Parenting Teens how to let them go

You may feel as though you’re living with a stranger.  The youngster you loving nurtured all these years is beginning to grow away from you. The realization can bring on fear, anger and pain.

Take a deep breath and an emotional step backwards.  Remember that the young person in your home is on their way towards becoming an adult. It’s normal for them to struggle to establish their own identity apart from the family. The term used by most therapists is developing individuating.

There are factors that are working against you. They are to a large extent out of your control but understanding them can help you better deal with the process of allowing your teenager to solo.

The teenager’s brain is still going about the business of maturing.  It is undergoing a process called synaptic pruning which will allow it to process information at a higher rate of speed and draw on more resources such as memory when making decisions.  The National Institutes of Health conducted a study of over one hundred young people as they went through their teen years.  It was found that the brain steadily grows into a remarkable processing machine.  In doing so it helps control impulsive behavior by allowing its owner to think through problems.  The catch is it takes practice and reacts somewhat clumsily at first. What this means to the parent is that some impulsive behavior at this age is normal.

The above information may not help when a teenager makes a bad judgment call, but it does allow their parents to understand why it happened and that (in most cases) all is far from lost.  It is part of becoming an adult. They need a safe nest to return to after failing and scaring the feathers off their parents.

Depending on the economy a young person may have difficulty finding a job. The real problem is society begins to encourage an age of irresponsibility. In a high unemployment atmosphere the younger generation is given a free pass for a limited period of time. When the work force is over inflated young people are allowed to lengthen their adolescence.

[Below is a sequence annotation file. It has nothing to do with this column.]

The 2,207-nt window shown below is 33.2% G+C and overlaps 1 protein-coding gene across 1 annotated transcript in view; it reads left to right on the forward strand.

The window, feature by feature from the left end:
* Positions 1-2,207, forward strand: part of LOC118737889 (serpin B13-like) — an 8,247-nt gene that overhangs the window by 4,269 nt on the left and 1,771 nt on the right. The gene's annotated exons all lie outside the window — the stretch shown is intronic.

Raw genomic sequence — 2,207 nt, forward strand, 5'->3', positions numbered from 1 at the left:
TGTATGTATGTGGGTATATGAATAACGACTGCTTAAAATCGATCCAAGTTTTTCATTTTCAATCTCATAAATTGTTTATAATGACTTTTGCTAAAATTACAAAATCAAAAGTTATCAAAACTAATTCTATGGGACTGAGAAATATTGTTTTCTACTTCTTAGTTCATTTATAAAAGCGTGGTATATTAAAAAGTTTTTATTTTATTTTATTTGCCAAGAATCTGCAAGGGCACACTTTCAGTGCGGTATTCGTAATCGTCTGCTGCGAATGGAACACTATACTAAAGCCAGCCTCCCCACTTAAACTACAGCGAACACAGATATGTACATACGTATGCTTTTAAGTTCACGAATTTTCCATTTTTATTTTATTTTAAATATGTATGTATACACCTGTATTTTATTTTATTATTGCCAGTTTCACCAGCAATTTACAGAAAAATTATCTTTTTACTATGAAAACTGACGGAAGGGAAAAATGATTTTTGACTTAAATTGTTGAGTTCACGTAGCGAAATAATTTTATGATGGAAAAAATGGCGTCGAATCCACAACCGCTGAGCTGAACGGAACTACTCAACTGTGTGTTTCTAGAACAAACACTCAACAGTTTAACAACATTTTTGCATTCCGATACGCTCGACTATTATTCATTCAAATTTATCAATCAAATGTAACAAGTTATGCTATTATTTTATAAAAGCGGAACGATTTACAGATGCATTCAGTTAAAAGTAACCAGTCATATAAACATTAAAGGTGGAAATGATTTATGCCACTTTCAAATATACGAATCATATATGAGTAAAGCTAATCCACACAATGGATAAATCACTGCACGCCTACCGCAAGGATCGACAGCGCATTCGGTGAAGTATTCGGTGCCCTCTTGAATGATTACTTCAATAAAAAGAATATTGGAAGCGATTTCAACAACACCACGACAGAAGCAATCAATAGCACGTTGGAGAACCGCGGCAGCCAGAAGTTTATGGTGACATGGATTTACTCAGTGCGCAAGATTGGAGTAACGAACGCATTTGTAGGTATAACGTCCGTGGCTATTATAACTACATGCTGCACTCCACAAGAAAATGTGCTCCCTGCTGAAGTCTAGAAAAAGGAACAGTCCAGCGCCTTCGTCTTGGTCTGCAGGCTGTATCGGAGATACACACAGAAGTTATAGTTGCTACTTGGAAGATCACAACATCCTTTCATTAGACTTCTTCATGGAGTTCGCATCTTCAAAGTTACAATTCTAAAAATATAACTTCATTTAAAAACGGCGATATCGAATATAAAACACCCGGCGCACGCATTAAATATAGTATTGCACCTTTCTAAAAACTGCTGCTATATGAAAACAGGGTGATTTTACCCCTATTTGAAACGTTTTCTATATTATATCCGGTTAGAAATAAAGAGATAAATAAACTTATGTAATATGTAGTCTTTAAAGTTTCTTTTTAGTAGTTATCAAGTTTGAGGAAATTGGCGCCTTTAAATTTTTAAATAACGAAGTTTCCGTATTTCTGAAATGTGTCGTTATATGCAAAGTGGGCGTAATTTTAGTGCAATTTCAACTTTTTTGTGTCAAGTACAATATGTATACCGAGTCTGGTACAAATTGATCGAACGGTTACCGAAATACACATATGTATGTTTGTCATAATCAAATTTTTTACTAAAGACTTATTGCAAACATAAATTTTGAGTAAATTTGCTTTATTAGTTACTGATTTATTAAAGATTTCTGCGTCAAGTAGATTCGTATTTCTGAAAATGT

Every family is different with its own set of guidelines and expectations. For many parents society does not enforce or even encourage the value system they’ve raised their children to embrace. To add to the problem is the over stimulation by the media from almost every angle. Some parents feel as they’re under a constant state of attack in the battle to protect and guide their young. It makes letting go of a young adult more difficult.

The world is a busy place and the demands placed on most people can be overwhelming. Parents come home from work tired and looking forward to relaxing at home. It can be easier to handle the issues themselves rather then deal with the anxiety of watching their child struggle. When possible back away and allow her to deal with her problems. If she fails or comes to you on her own she’ll learn the lesson of the day.

Regardless of these factors the young person should be encouraged to work towards independence. Consider what’s going on between you and your teenager. Both your roles are changing and the process can be harrowing.

Dependence versus Independence

Your child is struggling to find his way. While financial independence may be years in the future they should be allowed to make some choices on their own well before they live apart from the family. Towards that end allow your teen to make decisions. There are some things you have to control but others that aren’t vital. The trick is picking your battles. Win what has to be won and allow your teen some victories. While it may ruffle your feathers blue hair grows out and black clothes can be replaced. They need to practice decision making so allow them to flex their mental muscles.

Enforcer versus Advice Giver

While it may be a smoke screen, as you are still in control, try making suggestions rather than enforcing rules.  It will be easier for her to swallow and back down from her position. The truth is your teenager probably values your advice more she admits.

Being There

Wrong choices are going to be made. Adults still make them so while it can be frustrating it’s understandable. You probably could have prevented it but then he wouldn’t have learned from the experience. Besides while he’s still under your care he can fall back into the nest and grow longer tail feathers for the next flight. He should take responsibility for the mistake. If there’s a cost involved he will have to pay you back.

The years of effort and love you’ve put into parenting aren’t wasted they’re being utilized. The ultimate compliment your child can pay you is being able to stand on his own feet and think for himself. While he may be influenced by his peer group he’ll ultimately wish to decide on which currents to glide. You’ve given him the mental tools and allowed him to practice.

There are probably few people who can get you angrier faster or scare you worse than your teenager. One of the main reasons is that you love her and want to protect her at all costs. But this is a time to allow her to try her wings and it can be painful for both parties.  In most cases the teen years end and a well adjusted young adult emerges. The love between parent and child doesn’t end it evolves.